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For the second case, with profit outcomes converted to count data and in “negative binomial shape”, count models can be applied. Here, again, the (few) purchasers induce many zeros in the count outcomes, which can be reflected again by a twostage model, using the socalled hurdle models by Mullahy (1986), the socalled zeroinflated Poisson regression model by Lambert (1992) or—as used in our paper—the flexible socalled zeroinflated negative binomial regression model by Ridout et al. (2001). In all cases, Poisson or negative binomial regression models are used as second stage models and again combined with a selection model for nonnegative counts.

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As a third and fourth alternative to this twostage modeling approaches, a simple (onestage) regression model (OLS) and a (onestage) random forest regression model (e.g., CART by Breiman 2001) can be applied as direct models according to formula (3) and (4). Random forests are known in machine learning for being very robust against unbalanced data with few purchasers and consequently few positive profit outcomes.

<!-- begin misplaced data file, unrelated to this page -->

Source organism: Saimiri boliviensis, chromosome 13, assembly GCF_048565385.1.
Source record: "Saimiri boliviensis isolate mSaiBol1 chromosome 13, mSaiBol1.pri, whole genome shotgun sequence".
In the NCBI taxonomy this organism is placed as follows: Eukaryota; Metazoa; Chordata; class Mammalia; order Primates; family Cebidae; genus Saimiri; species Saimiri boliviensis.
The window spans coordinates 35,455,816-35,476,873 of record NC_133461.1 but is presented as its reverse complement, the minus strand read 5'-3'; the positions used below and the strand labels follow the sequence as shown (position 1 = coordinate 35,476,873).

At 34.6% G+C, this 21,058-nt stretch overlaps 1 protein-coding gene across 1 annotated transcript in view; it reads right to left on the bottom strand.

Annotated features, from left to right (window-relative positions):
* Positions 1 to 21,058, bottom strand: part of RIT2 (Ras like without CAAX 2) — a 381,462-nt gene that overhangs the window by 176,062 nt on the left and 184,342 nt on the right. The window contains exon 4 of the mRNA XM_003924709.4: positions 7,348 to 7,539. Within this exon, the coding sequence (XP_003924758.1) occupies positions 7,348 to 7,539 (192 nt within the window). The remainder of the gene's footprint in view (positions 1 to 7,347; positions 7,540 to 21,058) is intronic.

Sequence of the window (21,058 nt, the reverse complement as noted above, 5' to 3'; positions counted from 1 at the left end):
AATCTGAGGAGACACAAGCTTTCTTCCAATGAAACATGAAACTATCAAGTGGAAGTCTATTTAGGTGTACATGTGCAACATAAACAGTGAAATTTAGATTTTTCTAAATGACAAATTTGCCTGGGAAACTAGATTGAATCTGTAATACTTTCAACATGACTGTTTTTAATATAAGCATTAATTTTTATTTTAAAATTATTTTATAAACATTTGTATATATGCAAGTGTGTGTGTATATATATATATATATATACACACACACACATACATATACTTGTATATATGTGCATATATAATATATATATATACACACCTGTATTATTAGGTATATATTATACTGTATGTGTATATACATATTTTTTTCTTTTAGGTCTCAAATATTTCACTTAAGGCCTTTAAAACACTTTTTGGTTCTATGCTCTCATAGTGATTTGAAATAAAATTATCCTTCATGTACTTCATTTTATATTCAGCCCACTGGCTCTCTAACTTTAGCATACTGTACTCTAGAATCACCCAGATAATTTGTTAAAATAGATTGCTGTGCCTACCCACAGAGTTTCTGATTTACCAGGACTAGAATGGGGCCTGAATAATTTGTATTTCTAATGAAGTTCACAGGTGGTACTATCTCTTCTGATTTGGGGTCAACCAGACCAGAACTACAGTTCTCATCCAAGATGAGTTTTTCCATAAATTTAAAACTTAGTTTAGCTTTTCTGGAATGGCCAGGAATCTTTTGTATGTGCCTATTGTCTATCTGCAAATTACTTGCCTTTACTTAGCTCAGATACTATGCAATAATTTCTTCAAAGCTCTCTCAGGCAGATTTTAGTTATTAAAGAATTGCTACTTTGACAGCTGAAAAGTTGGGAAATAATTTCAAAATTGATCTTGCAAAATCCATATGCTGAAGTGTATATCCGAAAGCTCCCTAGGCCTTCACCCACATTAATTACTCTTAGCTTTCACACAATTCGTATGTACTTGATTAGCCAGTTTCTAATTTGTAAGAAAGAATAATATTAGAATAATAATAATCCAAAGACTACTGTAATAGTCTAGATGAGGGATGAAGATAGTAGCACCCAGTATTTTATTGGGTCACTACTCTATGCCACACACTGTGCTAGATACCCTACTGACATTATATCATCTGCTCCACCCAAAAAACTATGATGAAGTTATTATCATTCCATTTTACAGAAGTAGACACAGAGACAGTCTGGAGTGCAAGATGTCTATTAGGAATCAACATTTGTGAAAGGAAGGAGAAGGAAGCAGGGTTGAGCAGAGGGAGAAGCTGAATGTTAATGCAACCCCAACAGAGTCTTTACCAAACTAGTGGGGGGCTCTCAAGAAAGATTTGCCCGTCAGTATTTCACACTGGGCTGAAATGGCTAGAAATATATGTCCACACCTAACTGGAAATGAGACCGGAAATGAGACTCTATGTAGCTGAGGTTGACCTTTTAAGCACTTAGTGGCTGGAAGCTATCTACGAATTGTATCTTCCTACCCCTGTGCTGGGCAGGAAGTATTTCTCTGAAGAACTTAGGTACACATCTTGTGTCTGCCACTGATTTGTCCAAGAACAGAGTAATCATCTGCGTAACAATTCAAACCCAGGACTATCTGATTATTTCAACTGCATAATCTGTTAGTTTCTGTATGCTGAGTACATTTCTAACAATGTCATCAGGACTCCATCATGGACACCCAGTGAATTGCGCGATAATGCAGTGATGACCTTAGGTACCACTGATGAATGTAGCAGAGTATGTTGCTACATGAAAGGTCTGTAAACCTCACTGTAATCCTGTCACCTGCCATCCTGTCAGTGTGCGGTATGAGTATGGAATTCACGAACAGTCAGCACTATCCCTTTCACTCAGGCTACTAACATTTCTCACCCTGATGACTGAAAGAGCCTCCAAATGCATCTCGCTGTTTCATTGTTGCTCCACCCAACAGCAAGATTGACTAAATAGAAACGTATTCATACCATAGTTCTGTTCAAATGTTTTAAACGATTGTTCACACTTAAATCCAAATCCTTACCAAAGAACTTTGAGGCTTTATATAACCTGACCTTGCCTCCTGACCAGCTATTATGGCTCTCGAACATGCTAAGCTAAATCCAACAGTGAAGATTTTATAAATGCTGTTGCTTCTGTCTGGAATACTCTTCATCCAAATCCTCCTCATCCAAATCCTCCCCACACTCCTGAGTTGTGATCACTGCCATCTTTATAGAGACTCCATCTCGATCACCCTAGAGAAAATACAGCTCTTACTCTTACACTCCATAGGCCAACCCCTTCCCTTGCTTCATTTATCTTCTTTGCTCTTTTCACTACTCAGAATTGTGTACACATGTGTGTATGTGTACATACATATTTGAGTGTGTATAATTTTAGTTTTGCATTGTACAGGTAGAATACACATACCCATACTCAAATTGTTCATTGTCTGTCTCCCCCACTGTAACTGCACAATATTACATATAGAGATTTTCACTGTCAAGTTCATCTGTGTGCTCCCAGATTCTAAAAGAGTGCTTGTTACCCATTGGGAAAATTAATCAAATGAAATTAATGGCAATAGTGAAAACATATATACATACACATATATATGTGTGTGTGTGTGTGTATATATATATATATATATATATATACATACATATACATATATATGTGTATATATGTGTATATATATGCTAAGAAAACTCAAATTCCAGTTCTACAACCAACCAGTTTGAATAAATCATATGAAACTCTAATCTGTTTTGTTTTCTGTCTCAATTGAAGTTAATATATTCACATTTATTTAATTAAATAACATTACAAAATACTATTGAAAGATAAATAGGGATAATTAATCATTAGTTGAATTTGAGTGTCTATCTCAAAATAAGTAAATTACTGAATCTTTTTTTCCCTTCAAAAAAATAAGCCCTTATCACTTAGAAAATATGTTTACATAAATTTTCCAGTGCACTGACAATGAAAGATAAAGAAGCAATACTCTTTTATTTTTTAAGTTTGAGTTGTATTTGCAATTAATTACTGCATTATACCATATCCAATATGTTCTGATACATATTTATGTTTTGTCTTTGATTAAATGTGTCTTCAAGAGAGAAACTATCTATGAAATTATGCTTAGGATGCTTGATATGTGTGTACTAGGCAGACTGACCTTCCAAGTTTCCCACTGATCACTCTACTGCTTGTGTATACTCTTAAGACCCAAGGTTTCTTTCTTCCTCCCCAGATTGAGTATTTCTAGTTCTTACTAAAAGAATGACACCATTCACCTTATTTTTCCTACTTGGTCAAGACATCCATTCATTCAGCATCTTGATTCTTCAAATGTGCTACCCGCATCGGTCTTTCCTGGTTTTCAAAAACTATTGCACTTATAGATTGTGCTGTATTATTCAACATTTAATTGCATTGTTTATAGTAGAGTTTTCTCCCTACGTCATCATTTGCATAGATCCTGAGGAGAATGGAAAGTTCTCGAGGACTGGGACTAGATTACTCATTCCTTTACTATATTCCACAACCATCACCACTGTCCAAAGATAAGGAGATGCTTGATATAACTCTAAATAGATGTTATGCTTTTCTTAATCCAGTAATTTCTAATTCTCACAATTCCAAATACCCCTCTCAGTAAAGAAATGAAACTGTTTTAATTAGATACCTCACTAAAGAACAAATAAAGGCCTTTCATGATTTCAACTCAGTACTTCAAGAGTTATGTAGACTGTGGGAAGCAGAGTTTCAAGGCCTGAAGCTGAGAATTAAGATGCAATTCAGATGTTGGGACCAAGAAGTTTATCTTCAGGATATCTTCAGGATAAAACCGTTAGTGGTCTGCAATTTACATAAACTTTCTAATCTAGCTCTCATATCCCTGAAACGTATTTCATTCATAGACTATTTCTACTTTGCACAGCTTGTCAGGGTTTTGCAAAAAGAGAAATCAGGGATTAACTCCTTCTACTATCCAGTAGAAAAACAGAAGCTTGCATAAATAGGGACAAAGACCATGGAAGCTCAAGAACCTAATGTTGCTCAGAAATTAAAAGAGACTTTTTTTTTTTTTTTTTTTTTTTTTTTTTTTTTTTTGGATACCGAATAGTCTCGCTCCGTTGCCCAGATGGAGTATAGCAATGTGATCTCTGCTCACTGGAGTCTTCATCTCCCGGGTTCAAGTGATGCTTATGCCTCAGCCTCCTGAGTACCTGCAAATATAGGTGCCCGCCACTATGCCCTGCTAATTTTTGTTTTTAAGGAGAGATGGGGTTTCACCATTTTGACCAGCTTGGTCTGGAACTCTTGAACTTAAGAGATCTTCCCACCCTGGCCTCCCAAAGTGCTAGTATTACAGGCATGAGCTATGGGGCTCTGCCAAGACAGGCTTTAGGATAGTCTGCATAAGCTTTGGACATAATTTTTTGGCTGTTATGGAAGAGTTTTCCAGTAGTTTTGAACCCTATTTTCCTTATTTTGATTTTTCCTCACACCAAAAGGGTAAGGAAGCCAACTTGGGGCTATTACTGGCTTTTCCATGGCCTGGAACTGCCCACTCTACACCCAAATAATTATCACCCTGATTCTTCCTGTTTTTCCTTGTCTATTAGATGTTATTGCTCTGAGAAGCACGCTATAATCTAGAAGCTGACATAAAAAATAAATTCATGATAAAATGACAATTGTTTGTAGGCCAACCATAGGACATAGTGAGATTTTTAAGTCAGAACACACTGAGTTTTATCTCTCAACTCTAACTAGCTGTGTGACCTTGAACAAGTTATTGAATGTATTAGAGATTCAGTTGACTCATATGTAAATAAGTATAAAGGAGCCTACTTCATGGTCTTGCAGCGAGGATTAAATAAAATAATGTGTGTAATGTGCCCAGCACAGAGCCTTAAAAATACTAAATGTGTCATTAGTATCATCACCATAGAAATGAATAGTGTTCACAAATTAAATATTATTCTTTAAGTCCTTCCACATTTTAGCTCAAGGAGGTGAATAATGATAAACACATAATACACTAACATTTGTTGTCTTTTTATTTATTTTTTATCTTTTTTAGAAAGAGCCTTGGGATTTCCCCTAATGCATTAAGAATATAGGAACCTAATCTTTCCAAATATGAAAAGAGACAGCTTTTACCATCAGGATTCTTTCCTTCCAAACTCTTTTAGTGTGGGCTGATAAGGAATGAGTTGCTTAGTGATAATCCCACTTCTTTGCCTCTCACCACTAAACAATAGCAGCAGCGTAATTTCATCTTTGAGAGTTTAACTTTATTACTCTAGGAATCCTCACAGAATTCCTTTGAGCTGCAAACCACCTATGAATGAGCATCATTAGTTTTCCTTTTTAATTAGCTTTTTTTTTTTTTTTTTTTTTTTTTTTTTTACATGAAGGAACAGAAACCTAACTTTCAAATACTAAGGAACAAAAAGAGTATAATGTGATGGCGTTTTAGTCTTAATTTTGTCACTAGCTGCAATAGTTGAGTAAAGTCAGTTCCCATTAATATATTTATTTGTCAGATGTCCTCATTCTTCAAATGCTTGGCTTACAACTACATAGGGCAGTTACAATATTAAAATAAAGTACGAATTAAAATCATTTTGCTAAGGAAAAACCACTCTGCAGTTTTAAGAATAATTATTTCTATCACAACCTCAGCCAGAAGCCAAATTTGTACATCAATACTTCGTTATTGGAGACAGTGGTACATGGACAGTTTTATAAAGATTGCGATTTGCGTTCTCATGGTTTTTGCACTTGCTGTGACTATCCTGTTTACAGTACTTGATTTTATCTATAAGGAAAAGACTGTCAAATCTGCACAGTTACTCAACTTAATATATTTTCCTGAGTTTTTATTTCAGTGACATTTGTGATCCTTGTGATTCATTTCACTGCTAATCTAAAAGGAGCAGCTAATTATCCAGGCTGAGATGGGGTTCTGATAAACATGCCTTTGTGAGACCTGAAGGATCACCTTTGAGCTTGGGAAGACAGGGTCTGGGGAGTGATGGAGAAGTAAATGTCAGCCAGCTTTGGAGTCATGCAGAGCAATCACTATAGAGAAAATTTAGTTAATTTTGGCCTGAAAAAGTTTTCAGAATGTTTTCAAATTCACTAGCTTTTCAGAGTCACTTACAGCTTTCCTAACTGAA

As usual in predictive modeling, a partitioning of the data into train and (holdout) test data is needed to control the predictive validity (here: with respect to profit Qini coefficients). Also, a partitioning of the train data in calibration and validation data to tune hyperparameters of the algorithms is widespread. According to many authors in the uplift modeling literature (e.g., Devriendt et al. 2018), here, especially the preprocessing of the predictors (using, e.g., variable selection or principal components analysis) and a selection of not too much (say 5 to 15 according to Devriendt et al. 2018) predictors are important for calibration and validation.

5.